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  • The judge concluded Officer Edward Nero played little role in the arrest and wasn't responsible for the failure by police to buckle Gray in  
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  • Bill Cosby faces a preliminary hearing Tuesday to determine if his criminal sex-assault case in suburban Philadelphia goes to trial.Prosecutors had declined to charge the comedian-actor over the 2005 complaint, but arrested him in December after his explosive deposition in the woman's lawsuit became public. In the testimony given in that deposition, Cosby is grilled about giving drugs and alcohol to women before sex; making secret payments to ex-lovers; and hosting Andrea Constand at his home. They knew each other through Temple University, where he was a trustee and she managed the women's basketball team. Bill Cosby's wife refused to answer dozens of questions during a combative deposition in a defamation lawsuit filed by seven women who say the comedian branded them liars after they accused him of sexually assaulting them, according to a transcript released Friday. Camille Cosby was subjected to intense questioning by the women's lawyer, who repeatedly pressed her to say whether she believes her husband "acted with a lack of integrity" during their 52-year marriage. The lawyer also asked if her husband used his position and power "to manipulate young women." Camille Cosby didn't answer those questions and many others after her lawyer cited marital privilege, the legal protection given to communications between spouses. She repeatedly said she had "no opinion" when pressed on whether she viewed her husband's behavior as dishonest and a violation of their marriage vows. About 50 women have publicly accused Bill Cosby of forcing unwanted sexual contact on them decades ago. Cosby has denied the allegations. He faces a criminal case in Pennsylvania, where prosecutors have charged him with sexually violating a former Temple University employee, Andrea Constand. He has pleaded not guilty. Camille Cosby answered questions in the deposition Feb. 22 and again April 19 after her lawyers argued unsuccessfully to stop it. A judge ruled she would have to give a deposition but said she could refuse to answer questions about private communications between her and her husband. Camille Cosby's lawyer, Monique Pressley, repeatedly cited that privilege and advised her not to answer many questions asked by the women's lawyer, Joseph Cammarata. The exchanges between Cammarata and Cosby became testy at times, and she admonished him: "Don't lecture me. Just keep going with the questions." Using a transcript of a deposition Bill Cosby gave in a civil lawsuit filed by Constand in 2005 and a transcript of an interview she gave to Oprah Winfrey in 2000, Cammarata asked Camille Cosby about extramarital affairs her husband had. "Were you aware of your husband setting up trusts for the benefit of women that he had a sexual relationship with?" Cammarata asked. She didn't answer after her lawyer cited marital privilege. Cammarata asked her about Shawn Thompson, a woman who said Bill Cosby fathered her daughter, Autumn Jackson, in the 1970s. Jackson was convicted in 1997 of attempting to extort money from Bill Cosby to prevent her from telling a tabloid she's his daughter. He acknowledged he had an affair with her mother and had given her money. "Was it a big deal when this came up in the 1970s that your husband had — big deal to you that your husband had an extramarital affair and potentially had a daughter from that extramarital affair?" Cammarata asked. "It was a big deal then, yes," Camille Cosby replied. She said she had "no opinion" on whether her husband's admission he obtained quaaludes to give to women with whom he wanted to have sex violated their marriage vows. Her lawyer objected and instructed her not to answer when Cammarata asked her if she ever suspected she had been given any type of drug to alter her state of consciousness when she had sex with her husband. A spokesman for the Cosbys declined to comment on her deposition. The Cosbys have a home in Shelburne Falls, an hour's drive from Springfield, where the lawsuit, seeking unspecified damages, was filed. An attorney handling a separate lawsuit against Bill Cosby revealed Friday that Playboy magazine founder Hugh Hefner provided sworn testimony Wednesday. In the sexual battery lawsuit filed in Los Angeles, Judy Huth says Cosby forced her to perform a sex act on him at the Playboy Mansion around 1974, when she was 15. Bill Cosby's former lawyers have accused Huth of attempting to extort him before filing the case and have tried unsuccessfully to have it dismissed. Huth's attorney, Gloria Allred, said Hefner's testimony will remain under seal for now. Hefner also was named as a defendant in a case filed Monday by former model Chloe Goins, who accuses Bill Cosby of drugging and sexually abusing her at the Playboy Mansion in 2008.   The Associated Press generally doesn't identify people who say they're victims of sexual abuse, but the women accusing Cosby have come forward to tell their stories.___AP Entertainment Writer Anthony McCartney contributed to this report from Los Angeles.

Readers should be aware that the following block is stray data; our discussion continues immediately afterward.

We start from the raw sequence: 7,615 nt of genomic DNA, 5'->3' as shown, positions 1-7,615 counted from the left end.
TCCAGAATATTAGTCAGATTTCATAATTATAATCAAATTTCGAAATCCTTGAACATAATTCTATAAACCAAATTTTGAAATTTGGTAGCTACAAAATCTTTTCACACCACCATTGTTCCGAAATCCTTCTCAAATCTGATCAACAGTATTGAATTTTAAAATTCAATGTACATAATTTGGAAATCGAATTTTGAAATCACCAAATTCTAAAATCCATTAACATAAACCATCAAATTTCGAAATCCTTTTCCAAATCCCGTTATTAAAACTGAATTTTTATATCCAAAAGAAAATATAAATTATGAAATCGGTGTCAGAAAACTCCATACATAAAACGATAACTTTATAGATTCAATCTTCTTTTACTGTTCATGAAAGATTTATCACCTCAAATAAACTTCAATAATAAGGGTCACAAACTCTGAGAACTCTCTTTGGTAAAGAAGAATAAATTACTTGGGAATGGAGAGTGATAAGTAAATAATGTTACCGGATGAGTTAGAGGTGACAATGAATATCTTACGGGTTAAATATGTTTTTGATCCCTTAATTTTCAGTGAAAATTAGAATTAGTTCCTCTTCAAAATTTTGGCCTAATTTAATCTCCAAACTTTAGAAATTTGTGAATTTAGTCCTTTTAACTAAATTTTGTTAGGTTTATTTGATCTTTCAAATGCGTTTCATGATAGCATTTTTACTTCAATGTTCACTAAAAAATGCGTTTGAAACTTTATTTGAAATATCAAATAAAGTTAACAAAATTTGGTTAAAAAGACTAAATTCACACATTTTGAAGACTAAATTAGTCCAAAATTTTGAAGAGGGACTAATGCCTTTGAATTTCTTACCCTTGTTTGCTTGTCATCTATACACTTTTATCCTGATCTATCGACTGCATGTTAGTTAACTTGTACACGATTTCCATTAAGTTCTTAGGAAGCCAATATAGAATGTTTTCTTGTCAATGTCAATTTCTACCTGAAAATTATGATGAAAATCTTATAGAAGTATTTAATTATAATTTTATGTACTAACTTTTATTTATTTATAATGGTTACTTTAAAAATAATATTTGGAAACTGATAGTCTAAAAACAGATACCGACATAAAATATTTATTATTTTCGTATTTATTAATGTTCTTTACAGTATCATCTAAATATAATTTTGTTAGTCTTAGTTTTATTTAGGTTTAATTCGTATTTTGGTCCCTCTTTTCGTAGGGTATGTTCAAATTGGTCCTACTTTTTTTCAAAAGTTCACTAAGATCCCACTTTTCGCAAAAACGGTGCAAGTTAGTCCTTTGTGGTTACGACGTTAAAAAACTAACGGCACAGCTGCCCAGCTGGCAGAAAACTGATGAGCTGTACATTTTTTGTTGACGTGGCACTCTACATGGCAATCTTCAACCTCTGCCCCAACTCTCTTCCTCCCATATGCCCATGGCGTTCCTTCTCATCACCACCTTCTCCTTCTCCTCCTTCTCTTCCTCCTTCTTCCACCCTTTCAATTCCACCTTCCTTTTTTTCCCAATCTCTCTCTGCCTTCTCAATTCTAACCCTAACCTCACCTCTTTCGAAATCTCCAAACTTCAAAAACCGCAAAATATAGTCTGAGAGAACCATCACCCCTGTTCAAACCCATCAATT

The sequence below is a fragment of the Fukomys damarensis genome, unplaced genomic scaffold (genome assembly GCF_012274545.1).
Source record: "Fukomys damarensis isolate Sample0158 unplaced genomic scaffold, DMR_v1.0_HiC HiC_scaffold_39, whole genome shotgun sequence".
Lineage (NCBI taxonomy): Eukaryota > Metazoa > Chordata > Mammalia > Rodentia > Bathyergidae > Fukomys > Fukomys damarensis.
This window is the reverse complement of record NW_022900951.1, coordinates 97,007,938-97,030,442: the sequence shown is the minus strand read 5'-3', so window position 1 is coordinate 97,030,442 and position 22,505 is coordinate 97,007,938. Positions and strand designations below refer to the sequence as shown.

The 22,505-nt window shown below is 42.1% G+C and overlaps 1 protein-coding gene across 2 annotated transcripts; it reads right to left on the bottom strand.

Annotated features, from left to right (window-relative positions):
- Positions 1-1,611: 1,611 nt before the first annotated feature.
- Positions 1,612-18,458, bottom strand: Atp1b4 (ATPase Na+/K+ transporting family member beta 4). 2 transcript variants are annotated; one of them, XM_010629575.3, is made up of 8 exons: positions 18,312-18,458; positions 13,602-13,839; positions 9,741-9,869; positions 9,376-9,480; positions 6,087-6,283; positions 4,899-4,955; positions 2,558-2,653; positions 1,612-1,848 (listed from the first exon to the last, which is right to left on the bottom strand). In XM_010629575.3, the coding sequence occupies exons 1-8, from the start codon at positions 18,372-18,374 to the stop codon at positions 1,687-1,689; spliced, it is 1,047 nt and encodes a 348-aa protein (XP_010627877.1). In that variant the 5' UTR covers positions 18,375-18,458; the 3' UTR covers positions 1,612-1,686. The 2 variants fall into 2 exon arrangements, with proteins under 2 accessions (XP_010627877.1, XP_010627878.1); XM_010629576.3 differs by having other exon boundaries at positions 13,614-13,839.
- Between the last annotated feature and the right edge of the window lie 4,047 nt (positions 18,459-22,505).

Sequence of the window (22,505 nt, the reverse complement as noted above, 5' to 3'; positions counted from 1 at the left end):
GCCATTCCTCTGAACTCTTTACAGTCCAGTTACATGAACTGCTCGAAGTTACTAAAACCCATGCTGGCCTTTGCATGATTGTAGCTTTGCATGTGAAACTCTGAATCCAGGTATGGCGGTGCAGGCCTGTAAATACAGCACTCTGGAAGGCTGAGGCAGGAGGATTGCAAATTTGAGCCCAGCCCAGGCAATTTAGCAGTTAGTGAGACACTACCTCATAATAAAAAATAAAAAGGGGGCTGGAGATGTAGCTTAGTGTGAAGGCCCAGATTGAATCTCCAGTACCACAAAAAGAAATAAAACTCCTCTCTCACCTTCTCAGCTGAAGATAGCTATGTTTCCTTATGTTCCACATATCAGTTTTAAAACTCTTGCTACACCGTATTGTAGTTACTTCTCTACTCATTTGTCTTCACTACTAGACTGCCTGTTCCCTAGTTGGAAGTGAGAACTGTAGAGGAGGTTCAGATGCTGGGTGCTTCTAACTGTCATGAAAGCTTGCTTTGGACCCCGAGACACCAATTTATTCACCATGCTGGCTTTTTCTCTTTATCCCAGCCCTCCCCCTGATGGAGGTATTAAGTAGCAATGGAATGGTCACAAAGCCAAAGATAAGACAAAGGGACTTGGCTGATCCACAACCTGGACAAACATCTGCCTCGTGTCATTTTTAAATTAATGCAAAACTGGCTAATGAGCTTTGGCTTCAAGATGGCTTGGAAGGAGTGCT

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  • Some hope killing will bring peace in Afghanistan     
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Protester Angela Kirkland at Pennsylvania State Capitol

Angela Kirkland leads the chant on the steps of the Pennsylvania State Capitol in Harrisburg, Saturday, Dec. 13, 2014, in protest of police abuses in the black community. (AP Photo/PennLive.com, James Robinson)

WASHINGTON (AP) — Family members of young, unarmed black men killed by police — from Michael Brown and Eric Garner in recent months, to Amadou Diallo more than 15 years ago — packed a stage in front of the U.S. Capitol on Saturday, using a shared forum to urge thousands of supportive marchers to keep up the pressure for changes to the criminal justice system.

The march in Washington coincided with demonstrations across the country, from iconic Fifth Avenue in New York to the streets of San Francisco and the steps of the Boston Statehouse — mostly peaceful protests although about two dozen people were arrested in the Massachusetts capital for disorderly conduct.